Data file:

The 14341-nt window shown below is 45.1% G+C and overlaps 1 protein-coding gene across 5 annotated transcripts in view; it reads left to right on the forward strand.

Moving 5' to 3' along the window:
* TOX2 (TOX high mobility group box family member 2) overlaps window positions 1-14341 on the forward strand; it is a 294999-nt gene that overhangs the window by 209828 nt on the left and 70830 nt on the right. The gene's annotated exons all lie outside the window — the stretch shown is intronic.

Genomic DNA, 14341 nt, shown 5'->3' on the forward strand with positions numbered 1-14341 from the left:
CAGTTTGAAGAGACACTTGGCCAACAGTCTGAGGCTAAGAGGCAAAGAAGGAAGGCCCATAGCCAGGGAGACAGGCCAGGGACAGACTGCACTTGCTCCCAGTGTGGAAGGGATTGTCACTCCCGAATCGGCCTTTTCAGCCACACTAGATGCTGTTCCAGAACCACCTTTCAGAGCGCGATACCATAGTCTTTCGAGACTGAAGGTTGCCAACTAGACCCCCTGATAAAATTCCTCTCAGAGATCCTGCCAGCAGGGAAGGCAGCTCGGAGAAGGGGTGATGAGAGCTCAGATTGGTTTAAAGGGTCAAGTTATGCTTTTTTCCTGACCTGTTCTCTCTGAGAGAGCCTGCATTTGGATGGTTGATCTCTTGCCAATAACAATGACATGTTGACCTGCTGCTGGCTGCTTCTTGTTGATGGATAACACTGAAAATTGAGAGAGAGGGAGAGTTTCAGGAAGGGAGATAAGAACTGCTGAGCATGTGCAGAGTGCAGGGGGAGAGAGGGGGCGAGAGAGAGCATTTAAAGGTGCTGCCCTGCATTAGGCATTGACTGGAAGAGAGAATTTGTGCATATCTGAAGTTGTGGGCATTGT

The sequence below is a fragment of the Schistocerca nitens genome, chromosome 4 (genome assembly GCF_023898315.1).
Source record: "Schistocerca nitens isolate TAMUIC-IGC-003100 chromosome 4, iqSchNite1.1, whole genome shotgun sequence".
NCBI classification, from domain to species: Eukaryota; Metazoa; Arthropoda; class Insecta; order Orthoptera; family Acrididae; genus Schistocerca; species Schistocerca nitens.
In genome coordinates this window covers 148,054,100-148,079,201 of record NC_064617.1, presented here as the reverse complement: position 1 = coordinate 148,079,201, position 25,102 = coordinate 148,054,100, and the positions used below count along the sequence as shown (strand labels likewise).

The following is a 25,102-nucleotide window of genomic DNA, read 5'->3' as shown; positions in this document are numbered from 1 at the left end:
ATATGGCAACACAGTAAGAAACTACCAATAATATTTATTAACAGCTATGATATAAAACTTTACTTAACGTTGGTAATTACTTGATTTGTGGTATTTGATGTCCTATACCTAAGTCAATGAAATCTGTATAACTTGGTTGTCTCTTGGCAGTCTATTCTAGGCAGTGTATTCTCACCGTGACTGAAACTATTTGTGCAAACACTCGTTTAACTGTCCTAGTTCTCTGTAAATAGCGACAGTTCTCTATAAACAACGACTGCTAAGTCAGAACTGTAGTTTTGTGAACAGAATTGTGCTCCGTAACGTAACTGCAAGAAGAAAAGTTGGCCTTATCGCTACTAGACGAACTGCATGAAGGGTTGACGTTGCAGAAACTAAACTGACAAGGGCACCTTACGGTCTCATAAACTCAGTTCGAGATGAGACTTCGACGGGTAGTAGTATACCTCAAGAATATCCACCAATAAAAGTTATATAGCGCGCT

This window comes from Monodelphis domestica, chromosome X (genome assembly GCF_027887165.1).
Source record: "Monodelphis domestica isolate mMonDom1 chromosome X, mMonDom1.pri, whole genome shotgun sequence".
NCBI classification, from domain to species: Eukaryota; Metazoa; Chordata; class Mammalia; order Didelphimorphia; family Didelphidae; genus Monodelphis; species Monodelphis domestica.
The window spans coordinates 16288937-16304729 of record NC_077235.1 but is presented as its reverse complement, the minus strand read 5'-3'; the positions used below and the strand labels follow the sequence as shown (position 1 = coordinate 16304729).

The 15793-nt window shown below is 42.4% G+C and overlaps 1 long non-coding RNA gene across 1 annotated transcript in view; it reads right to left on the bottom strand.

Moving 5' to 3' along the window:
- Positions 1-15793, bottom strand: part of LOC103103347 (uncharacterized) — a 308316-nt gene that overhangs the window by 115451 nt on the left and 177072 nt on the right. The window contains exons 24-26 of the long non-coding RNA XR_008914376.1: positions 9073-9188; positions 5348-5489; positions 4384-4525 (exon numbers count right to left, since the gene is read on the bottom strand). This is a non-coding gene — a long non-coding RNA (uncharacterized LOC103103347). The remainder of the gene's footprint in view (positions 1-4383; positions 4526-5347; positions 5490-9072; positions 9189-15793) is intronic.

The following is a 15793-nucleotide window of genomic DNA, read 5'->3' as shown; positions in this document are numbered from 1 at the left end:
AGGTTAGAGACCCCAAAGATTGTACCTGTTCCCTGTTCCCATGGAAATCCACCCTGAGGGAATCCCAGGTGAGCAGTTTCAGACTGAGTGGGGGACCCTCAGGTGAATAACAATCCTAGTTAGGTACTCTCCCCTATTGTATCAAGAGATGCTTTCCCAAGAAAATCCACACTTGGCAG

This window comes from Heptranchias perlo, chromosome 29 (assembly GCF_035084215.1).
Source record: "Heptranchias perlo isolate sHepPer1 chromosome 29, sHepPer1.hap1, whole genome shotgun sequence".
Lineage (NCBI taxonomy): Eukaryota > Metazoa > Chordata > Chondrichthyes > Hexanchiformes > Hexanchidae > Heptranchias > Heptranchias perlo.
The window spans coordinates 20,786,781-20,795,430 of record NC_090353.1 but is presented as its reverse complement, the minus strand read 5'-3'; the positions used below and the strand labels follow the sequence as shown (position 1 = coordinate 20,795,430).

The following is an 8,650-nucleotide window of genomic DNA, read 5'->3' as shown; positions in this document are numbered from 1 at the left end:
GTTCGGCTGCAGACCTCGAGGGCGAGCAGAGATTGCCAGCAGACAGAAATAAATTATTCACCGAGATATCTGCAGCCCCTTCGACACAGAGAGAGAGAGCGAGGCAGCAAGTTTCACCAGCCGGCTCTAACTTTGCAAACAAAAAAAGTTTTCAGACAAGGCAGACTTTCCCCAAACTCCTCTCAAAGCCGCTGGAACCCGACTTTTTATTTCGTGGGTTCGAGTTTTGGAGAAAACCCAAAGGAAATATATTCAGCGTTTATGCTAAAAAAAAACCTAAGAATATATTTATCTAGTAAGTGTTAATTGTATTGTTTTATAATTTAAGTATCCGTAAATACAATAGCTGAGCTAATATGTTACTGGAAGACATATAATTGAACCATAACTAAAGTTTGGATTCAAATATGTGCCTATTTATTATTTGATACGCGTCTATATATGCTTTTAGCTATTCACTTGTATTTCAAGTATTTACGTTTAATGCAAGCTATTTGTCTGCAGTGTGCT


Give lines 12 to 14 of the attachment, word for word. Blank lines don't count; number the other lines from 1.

This window comes from Monodelphis domestica, chromosome X (genome assembly GCF_027887165.1).
Source record: "Monodelphis domestica isolate mMonDom1 chromosome X, mMonDom1.pri, whole genome shotgun sequence".
NCBI classification, from domain to species: Eukaryota; Metazoa; Chordata; class Mammalia; order Didelphimorphia; family Didelphidae; genus Monodelphis; species Monodelphis domestica.